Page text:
Atsena dit Du Plat Great Bear Chief of the Huron Wendats stood in the church of Our Lady of the Lake transfixed with awe and love at his son Joseph, the great-grandson of Adelard and Eva. Today he was to be honored by name in the Holy Mass. His son Joseph remembered Atsena and knew that he was his son, and in his memory, asked that this Mass on this day be said for Atsena, Ouenta and Annengthon.
A great light burst into the Church at the words of the consecration of the bread and wine: “Take this, all of you, and eat of it: for this is My body which will be given up for you. Take this, all of you, and drink from it: for this is the chalice of My blood, the blood of the new and eternal covenant.”
A few moments later, the Priest continued: “Remember also those who have died in the peace of Christ and all the dead, whose faith you alone have known. Especially for Atsena dit Du Plat, Ouenta and Annengthon, for whom this Mass is offered. To all of us, your children, grant, O merciful Father, that we may enter into a heavenly inheritance with the blessed Virgin Mary, Mother of God…”
At those words, Atsena felt a hand on his shoulder and turned to see Ouenta and Annengthon standing by his side. Then looking beyond them he could see Elder Brother, Adelard and Eva and countless other of his children who have passed on to the Great Father’s Longhouse. Atsena looked at his family, some still in this world, some who have passed on. But they were here together as one family.
Atsena looked at them with deep love because they were his children. With that, Atsena finally stepped through the doorway.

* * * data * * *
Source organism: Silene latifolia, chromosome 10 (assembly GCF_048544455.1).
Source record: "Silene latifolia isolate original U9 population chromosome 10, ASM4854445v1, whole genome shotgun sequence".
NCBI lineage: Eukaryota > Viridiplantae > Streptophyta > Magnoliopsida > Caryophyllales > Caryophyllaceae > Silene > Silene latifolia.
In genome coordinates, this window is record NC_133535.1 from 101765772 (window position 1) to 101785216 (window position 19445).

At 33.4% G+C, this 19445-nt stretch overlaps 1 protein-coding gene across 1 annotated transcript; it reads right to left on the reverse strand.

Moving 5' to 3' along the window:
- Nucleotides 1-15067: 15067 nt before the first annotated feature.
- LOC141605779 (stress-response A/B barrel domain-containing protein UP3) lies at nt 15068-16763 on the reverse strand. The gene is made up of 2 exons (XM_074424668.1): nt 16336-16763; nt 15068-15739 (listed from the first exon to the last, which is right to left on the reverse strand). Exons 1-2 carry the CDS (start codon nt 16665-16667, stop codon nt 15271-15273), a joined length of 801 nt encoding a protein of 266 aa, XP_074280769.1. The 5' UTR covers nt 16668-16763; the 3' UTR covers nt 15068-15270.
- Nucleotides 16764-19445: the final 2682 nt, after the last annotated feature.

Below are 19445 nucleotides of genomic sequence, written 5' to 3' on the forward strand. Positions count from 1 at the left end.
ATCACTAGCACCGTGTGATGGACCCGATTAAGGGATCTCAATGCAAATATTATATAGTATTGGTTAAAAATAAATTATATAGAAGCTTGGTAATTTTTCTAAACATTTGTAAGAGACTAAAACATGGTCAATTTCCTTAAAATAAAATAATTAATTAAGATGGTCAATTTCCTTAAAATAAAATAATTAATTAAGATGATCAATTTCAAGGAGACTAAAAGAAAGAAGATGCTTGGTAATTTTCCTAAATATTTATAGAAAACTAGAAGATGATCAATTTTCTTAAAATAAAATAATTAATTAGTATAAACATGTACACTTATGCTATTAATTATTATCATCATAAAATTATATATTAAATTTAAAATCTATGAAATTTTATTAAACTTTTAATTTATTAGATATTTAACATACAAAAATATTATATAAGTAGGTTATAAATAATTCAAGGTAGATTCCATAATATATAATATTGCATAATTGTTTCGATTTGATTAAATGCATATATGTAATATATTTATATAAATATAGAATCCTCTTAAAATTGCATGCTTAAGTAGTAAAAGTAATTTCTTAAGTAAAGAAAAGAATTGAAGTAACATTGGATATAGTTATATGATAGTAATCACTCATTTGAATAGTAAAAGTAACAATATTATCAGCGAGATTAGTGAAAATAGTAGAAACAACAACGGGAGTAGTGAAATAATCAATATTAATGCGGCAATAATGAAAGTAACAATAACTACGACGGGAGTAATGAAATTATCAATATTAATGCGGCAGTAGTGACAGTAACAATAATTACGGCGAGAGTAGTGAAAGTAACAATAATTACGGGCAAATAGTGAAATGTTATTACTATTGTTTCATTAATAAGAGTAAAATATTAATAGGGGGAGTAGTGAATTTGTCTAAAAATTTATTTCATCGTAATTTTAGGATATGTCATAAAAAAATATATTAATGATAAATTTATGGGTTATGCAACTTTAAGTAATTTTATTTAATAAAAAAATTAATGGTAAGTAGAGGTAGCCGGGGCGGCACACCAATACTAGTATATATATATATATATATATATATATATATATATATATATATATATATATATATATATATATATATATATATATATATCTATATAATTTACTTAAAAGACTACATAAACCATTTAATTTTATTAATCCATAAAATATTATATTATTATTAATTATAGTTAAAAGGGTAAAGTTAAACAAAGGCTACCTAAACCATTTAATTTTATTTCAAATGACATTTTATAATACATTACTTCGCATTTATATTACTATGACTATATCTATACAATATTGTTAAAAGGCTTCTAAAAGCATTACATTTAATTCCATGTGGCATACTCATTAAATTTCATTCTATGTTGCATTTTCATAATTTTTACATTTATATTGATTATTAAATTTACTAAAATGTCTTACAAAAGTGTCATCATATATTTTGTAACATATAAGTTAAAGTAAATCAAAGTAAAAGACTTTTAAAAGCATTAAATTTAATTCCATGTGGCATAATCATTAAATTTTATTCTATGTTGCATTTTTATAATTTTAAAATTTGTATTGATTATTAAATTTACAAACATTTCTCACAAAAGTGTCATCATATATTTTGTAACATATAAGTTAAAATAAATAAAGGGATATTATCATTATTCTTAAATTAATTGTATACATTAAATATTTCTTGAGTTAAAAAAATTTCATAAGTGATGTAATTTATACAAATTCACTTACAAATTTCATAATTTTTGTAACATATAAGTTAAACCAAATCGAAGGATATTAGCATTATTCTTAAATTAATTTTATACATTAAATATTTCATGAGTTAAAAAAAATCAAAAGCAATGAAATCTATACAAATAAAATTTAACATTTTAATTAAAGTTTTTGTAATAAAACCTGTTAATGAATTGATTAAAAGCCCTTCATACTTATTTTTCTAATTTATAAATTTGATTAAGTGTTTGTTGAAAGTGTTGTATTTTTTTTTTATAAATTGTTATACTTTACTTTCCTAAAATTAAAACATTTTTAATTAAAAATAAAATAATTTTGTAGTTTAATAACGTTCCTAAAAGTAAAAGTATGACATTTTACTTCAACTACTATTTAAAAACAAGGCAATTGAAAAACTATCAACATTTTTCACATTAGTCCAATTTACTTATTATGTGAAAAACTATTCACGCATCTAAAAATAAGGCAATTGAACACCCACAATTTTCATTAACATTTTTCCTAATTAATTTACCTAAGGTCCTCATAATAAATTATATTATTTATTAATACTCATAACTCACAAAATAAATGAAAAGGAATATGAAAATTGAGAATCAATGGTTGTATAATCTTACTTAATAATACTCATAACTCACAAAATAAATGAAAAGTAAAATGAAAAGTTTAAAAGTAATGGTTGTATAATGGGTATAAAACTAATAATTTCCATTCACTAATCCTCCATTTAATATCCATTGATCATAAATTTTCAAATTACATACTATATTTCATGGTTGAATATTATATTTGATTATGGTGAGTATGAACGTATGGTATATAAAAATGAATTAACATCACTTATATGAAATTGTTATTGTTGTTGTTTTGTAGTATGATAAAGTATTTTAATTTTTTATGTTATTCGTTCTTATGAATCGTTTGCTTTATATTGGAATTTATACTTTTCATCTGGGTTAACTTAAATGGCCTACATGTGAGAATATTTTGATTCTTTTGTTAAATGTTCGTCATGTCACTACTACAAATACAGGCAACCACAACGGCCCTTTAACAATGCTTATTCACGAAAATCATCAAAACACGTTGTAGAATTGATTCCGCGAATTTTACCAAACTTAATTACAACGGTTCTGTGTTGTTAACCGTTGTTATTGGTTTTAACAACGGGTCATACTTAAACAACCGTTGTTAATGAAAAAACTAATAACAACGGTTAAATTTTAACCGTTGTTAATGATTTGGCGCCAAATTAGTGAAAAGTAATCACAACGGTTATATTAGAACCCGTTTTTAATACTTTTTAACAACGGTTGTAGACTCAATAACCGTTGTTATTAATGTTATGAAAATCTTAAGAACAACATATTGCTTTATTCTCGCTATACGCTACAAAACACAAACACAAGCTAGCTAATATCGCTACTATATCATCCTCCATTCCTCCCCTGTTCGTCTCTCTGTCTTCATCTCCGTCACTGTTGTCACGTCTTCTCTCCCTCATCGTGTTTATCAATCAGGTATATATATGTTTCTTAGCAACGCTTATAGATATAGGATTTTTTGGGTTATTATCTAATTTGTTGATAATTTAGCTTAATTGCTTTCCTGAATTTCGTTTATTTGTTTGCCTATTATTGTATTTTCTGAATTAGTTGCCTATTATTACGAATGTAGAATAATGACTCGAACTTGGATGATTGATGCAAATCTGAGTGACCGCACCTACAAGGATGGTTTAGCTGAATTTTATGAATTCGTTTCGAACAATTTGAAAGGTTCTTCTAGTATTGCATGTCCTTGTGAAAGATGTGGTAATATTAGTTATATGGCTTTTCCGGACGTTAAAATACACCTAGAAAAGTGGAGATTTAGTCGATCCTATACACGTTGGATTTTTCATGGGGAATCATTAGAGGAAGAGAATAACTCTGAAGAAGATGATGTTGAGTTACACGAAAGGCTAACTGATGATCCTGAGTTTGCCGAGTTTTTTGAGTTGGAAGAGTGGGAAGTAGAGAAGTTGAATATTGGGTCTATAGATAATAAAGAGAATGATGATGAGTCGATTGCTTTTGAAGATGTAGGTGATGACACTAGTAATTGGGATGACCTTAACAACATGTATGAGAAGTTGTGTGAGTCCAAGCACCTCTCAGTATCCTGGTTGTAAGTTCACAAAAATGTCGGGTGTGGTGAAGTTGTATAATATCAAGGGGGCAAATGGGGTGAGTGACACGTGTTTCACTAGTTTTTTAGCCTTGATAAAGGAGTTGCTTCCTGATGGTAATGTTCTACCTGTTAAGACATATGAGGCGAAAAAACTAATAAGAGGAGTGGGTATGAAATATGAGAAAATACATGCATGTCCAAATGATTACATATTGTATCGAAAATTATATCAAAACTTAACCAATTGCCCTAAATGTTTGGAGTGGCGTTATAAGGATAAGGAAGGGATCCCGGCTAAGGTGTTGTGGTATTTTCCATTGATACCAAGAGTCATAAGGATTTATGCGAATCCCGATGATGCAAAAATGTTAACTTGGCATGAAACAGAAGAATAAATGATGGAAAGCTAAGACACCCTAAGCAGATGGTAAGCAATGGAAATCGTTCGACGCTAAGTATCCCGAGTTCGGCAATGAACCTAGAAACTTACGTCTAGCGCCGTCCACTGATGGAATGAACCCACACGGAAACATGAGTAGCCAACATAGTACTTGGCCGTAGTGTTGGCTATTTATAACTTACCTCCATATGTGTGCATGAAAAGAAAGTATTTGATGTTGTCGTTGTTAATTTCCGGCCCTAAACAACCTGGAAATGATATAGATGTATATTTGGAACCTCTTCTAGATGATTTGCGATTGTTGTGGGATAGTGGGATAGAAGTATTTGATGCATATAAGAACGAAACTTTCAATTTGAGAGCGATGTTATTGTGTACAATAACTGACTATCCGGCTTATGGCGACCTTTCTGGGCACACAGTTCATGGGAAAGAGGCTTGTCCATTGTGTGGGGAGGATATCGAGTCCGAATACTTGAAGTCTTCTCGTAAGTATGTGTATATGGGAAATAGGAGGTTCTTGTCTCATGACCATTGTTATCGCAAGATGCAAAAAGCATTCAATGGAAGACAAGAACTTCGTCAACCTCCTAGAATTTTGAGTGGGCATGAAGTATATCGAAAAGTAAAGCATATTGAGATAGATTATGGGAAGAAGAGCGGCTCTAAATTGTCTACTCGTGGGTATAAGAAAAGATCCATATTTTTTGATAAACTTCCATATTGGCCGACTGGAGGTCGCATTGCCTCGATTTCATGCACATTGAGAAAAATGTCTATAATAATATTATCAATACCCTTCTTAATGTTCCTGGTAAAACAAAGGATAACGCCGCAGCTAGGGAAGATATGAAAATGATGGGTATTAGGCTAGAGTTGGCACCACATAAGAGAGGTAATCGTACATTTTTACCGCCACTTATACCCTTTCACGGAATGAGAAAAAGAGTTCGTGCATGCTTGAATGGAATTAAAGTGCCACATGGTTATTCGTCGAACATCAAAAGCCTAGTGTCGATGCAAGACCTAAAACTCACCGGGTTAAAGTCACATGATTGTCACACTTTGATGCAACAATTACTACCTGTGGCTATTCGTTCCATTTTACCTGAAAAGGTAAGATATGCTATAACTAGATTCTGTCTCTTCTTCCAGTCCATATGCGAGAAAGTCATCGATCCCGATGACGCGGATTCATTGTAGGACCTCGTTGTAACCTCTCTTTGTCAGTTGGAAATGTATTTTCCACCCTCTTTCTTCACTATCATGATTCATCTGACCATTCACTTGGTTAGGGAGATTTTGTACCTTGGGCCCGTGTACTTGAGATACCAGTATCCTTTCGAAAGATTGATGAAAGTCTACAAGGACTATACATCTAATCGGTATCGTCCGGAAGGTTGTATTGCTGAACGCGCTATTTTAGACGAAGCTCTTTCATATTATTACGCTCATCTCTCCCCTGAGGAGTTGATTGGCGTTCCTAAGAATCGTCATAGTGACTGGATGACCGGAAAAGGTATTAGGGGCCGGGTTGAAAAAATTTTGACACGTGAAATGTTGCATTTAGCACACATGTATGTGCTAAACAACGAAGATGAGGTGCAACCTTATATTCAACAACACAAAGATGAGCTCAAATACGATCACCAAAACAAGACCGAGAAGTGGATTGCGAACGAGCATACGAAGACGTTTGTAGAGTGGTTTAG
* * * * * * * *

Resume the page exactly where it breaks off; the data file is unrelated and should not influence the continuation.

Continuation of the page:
My mother’s maternal grandparents: Adelard and Eva St Goddard really did go to to Sainte-Anne-de-Beaupré to pray for a child. As my mother’s sister Aunt Jean explains:
“The basic story is one I know well – that of Eva and Adelard and their journey to St. Anne de Beaupre. And we know (according to Memere Eva), that she was pregnant on the return trip. And, then of course, intense suffering with the death of Vivian (January 1936) at the age of 18; and five years and three months later (April 1, 1941) with the death of Adelard.
From there, one year later (April 11, 1942), her sadness was eased and her life renewed, by the birth of your mother . . . followed of course, by ten more grandchildren. In 1963, your Mom and Dad married, and you were born 9 months later. And so on and so on . . .
BUT, after so many years of praying and pleading by Eva and Adelard, what made the difference at St. Anne de Beaupre? It is true that St. Anne and her husband St. Joachim, were barren for many years, and they prayed and pleaded for a child. And, late in life, Anne became pregnant with Mary, who was in God’s plan to be the Mother of Jesus Christ. So, St. Anne is the patron saint of “barren” women and troubled pregnancies.”
Atsena Dit Du Plat is what I call a “Super Ancestor” . I have found five different paths from his daughter Ouenta (later baptized Catherine) to my mother and her siblings. In fact three out of four of my mother and her sibling’s grandparents are descendants of Ouenta. That includes: Phileas Savoie, his wife Isala Meuiner and Adelard St Goddard. Only Eva is not a descendant of Ouenta .
The original St. Anne de Beaupre burned to the ground in 1922.
The exterior and interior pictures of St. Anne de Beaupre within the blog are from the original Shrine and show how the Shrine would have looked like to Adelard and Eva. The cover photo is how St. Anne de Beaupre looks today. Here are some current photos of St. Anne de Beaupre: